Individual and corporate accounts
The requirements for opening an account here will vary from bank to bank. In general though, it has gotten relatively easier for foreign nationals to open an account – an individual one at least – but you should definitely consult with local legal and finance experts when you’re setting up a company.
Individual Bank Accounts
If you plan on opening an individual bank account, it’s best to call the particular bank first or check their website to find out what their specific requirements are. Generally, these will be:
2 Valid IDs. These can be your passport, driver’s license from your home country, locally issued IDs, and other IDs that have your picture, signature and address on them, including your ACR I-Card (Alien Certificate of Registration Card) if you have one.
ID pictures (1×1 or 2×2)
Corporate Bank Accounts
The requirements for opening a corporate account are understandably more extensive. When you’re in the process of setting up a company, you will need to open a treasurerin-trust-for account, which is temporary and non-transactional, but is convertible to a commercial account once your company’s incorporation has pushed through. Expect to provide:
Valid identification documents of the treasurer-in-trust/authorized signatory
Proposed Articles of Incorporation and By-Laws
Notarized Treasurer’s Affidavit
Once your company is registered with the SEC, typical requirements for corporate accounts are:
Articles of Incorporation
A notarized Board Resolution naming the signatories and providing authorization to open an account in a particular bank
Proof of listed status in a Recognized Stock Exchange (RSE), if applicable
The Philippine Banking System
The banking system in the Philippines is robust and well capitalized, with a non-performing loans (NPL) ratio in the single digits and strong and continuously improving prudential regulation and supervisory systems. The vast majority of the banking system’s assets are held by universal and commercial banks, with thrift banks and rural banks making up the rest of the market. The country’s central bank is the Bangko Sentral ng Pilipinas (BSP).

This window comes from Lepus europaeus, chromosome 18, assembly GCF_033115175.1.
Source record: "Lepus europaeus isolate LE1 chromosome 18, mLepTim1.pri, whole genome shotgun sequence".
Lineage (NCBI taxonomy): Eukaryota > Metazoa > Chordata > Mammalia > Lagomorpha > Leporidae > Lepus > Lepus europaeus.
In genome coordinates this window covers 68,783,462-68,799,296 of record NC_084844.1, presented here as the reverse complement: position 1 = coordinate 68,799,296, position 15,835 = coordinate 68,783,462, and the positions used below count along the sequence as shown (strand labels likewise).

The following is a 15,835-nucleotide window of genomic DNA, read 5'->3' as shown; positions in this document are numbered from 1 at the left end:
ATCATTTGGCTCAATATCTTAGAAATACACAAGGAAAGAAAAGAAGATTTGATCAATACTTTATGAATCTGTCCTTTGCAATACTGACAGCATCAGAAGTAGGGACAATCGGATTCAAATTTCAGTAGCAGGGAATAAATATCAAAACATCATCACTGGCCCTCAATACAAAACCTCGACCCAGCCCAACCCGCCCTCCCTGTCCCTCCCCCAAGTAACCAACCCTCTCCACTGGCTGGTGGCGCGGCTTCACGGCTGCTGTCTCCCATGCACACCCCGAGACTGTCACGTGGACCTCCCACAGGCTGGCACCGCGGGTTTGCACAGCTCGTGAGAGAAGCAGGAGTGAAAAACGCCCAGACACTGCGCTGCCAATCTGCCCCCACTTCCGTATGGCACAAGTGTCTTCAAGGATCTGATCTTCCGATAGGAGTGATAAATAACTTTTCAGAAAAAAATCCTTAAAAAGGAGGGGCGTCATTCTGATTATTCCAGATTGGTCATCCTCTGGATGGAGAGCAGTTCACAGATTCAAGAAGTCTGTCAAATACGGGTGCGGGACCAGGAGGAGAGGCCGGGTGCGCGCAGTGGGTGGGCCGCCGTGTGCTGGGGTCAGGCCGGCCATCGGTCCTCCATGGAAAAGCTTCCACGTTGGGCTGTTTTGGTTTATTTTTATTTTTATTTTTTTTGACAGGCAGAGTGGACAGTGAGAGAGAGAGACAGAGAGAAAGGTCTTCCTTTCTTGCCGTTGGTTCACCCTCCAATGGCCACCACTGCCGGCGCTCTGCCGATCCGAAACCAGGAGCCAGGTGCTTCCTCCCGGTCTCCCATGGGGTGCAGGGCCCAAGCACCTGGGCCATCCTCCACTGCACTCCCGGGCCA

The system features an ever expanding range of banking services and financial products and several foreign banks have branches here. Offshore banking units (OBUs) and foreign currency deposit units (FCDUs) make up the country’s offshore banking system.
Opening Offshore Corporate Bank Accounts
If you’re planning on establishing an offshore company in the Philippines, then you’ll probably want to open an offshore corporate bank account as well. Like many of its neighboring countries in Southeast Asia (Malaysia, Singapore, Thailand), the Philippines has developed into an offshore financial center (OFC) and there are quite a few offshore banking units (OBUs) here. It should be noted that the country is on the white list of the Organisation for Economic Co-operation and Development (OECD).
At FilePino, we make it easier for you to open an offshore corporate bank account in the Philippines. If you cannot be here in person, we will act as your representative and will submit applications, develop a business plan, be present at interviews, and handle all communications with the bank on your behalf.
Features and Types
There are different kinds of offshore accounts available and you will first need to determine what your main business goals and requirements are in order for you to make the right choice. These include cash management, financing, foreign exchange and treasury services, and international trade services.
Procedure and Requirements
When opening an offshore account, banks will typically want proof of identities of all the parties involved, information on banking and business activities, plus documentation of source of funds. They will also perform a risk assessment. We will handle the bulk of this for you, but know that the process will take a certain amount of time and banks also need at least a few weeks for review and approval.
An offshore bank account provides myriad advantages, chief among which are flexibility, convenience and tax efficiency. For those involved in international commercial activities or who have assets in different countries, having an international account allows for multicurrency investments, greater privacy, significant cost savings in fees, and access to better interest rates, among other things.